SPRINGFIELD, Mo. -- Participants in this year's 100 Acts of Kindness Challenge helped the University of Missouri Extension document 873 kindness actions between March 20 and March 26, according to David Burton, a community development specialist with MU Extension.

"It only takes a small act of kindness to make a big difference in the life of someone in your community, like a service provider, a lonely person, or a neighbor," said Burton. "We have no idea how even the most minuscule gesture might resonate with the recipient."

This year, most of the submissions came from residents of Greene and Dent counties. There were 262 acts of kindness reported from Dent County, 498 from Greene County (beating the goal of 100). The remaining 114 came from other parts of the state.

Actions ranged from delivering food and other gifts to neighbors, doing laundry for a sick friend, stocking shelves at a food pantry, giving a sick friend a ride to medical treatment, or gifting a neighbor a Mister Rogers' themed garden flag, for example.

“One resident of Republic bought eight gas cards for twenty-five dollars each and gave them to employees struggling to make ends meet at two different local fast-food restaurants as thank you,” said Burton. “I just loved that idea.”

Acts of kindness are simple gestures that help us be a good neighbor, lift up others, or make our community a place we love.

"It is possible to change your outlook on life and the community around you by making kindness part of daily," said Burton.

As Mister Fred Rogers once said, "The real issue in life is not how many blessings we have but what to do with our blessings. Some people have many blessings and hold them; a few give them away."

Burton notes that mental health studies on altruism indicate that doing good deeds reduces stress, improves emotional well-being, and improves physical health.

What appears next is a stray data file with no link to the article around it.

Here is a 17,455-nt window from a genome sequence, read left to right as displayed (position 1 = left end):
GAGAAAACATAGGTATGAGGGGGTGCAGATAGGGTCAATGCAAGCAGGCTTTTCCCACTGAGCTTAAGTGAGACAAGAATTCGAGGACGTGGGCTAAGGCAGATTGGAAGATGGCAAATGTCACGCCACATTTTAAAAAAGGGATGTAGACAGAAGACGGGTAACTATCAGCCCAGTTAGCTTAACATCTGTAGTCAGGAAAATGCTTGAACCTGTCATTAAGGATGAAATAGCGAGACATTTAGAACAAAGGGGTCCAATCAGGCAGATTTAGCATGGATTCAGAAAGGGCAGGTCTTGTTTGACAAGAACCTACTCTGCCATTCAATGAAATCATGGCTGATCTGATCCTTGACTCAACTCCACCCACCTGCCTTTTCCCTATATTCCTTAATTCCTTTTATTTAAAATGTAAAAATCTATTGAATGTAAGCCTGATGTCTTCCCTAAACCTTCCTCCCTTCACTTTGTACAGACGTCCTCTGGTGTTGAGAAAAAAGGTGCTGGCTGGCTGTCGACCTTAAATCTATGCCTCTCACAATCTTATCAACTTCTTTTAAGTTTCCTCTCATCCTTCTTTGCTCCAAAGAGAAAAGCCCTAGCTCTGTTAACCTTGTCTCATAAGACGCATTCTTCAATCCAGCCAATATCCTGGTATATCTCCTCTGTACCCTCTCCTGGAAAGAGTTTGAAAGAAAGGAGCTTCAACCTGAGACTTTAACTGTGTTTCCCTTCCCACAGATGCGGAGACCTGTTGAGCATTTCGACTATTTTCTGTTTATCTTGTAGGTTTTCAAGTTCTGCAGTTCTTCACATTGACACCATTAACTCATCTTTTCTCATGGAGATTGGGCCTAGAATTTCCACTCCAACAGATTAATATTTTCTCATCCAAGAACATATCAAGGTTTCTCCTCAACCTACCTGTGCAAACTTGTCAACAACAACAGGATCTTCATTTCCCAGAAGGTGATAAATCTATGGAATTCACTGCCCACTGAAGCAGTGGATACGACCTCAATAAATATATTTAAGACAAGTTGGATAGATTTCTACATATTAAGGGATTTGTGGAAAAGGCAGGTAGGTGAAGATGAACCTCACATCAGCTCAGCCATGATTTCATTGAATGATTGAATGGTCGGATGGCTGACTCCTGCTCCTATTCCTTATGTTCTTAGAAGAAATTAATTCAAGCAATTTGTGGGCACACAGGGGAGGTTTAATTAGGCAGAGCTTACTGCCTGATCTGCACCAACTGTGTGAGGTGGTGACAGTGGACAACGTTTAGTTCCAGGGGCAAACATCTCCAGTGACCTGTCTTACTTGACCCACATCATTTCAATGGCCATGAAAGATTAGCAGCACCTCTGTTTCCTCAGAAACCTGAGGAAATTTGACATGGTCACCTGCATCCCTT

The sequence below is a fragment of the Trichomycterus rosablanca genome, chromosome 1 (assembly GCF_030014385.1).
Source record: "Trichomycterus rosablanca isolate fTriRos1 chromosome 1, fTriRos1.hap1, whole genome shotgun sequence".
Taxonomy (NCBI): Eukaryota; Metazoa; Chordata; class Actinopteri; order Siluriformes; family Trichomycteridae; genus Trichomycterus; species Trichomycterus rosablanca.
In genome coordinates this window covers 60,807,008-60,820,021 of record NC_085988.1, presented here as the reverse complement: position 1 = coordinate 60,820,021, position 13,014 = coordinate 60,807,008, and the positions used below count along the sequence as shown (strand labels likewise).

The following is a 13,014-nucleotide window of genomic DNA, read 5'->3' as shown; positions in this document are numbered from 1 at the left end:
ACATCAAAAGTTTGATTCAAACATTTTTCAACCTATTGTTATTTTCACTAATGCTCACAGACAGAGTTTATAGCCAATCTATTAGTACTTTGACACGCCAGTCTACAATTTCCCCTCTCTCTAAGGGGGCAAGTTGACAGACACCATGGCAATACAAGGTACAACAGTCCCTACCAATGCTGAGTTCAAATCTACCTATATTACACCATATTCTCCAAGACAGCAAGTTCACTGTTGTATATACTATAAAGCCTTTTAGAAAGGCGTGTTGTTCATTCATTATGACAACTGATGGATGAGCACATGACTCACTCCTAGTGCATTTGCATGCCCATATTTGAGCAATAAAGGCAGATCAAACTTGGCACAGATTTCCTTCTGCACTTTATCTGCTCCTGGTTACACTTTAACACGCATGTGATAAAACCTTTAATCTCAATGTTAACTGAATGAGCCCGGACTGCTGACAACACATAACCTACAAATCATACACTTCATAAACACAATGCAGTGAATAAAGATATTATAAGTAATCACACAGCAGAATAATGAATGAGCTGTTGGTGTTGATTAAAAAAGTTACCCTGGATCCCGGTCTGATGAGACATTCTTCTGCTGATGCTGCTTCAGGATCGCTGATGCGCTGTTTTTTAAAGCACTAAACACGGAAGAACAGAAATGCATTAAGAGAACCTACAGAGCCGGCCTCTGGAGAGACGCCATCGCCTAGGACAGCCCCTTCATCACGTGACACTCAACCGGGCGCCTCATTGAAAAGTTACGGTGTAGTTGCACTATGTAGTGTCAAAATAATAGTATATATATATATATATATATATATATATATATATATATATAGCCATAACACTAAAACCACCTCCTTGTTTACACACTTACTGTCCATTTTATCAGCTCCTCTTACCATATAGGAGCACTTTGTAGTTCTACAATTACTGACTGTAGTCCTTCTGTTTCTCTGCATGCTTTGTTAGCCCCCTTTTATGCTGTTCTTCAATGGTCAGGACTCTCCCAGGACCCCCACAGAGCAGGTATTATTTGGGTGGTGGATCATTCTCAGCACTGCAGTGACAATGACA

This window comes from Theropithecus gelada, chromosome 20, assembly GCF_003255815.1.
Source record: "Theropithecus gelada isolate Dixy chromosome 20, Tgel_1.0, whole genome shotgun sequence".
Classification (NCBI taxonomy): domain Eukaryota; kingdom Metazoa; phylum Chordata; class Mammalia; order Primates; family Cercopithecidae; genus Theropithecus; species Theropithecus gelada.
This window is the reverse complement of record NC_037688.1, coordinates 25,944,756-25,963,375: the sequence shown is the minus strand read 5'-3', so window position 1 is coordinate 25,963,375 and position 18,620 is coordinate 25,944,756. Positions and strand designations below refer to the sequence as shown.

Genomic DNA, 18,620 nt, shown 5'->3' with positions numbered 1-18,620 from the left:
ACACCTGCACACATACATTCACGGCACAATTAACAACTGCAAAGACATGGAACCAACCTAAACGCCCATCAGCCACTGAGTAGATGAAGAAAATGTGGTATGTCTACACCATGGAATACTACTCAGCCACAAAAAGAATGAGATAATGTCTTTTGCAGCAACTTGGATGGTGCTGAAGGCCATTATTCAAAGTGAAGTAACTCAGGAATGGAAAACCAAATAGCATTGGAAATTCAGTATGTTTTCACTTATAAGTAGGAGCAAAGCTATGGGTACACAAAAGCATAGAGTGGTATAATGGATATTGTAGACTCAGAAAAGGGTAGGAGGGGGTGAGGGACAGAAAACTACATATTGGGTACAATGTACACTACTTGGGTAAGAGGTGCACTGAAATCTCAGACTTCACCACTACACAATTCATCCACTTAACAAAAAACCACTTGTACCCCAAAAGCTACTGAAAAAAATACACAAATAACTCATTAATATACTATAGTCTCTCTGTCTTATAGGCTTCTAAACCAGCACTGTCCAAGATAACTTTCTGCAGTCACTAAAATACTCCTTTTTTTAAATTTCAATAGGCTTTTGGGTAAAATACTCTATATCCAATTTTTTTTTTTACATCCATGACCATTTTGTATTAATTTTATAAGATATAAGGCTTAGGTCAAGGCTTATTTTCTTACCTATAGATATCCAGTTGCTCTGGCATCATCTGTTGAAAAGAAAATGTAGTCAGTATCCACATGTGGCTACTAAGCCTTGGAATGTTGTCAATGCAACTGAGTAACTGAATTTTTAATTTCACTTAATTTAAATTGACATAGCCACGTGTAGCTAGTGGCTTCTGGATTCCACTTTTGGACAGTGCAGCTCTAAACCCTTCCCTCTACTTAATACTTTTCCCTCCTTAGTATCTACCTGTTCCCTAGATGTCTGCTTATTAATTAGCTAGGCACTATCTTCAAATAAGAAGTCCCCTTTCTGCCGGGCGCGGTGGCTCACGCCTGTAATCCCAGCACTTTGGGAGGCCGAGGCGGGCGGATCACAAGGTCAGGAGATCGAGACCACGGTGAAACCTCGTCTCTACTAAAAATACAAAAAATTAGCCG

"I'm like most of you in that I'm rarely in a position to do high-profile good deeds. But there is an alternative to doing one headline-grabbing good deed: doing a bunch of low-profile ones," said Burton.

The Acts of Kindness Challenge may be over but that is not a reason to stop thinking about ways to show kindness every day.

“Some research shows the biggest hindrance to being kind is selfishness,” said Burton. “But a little bit of kindness every day can be the perfect antidote for the selfishness virus.”


Neighboring is the art and skill of building relationships with the people who live in the closest proximity to you. Being a good neighbor offers tremendous health benefits, reduces crime, reduces loneliness, improves communities, and improves your quality of life.

University of Missouri Extension is at the forefront of a national movement recognizing the importance of neighboring in community development. MU Extension is offering classes like "Neighboring 101" and "Becoming an Engaged Neighbor" along with three annual neighboring events to raise awareness and encourage others to focus on neighbors.

To learn more about our "Engaged Neighbor" program or the impact of neighboring, go online to or contact David Burton by email or telephone at (417) 881-8909. "Becoming an Engaged Neighbor" can also be found on Facebook.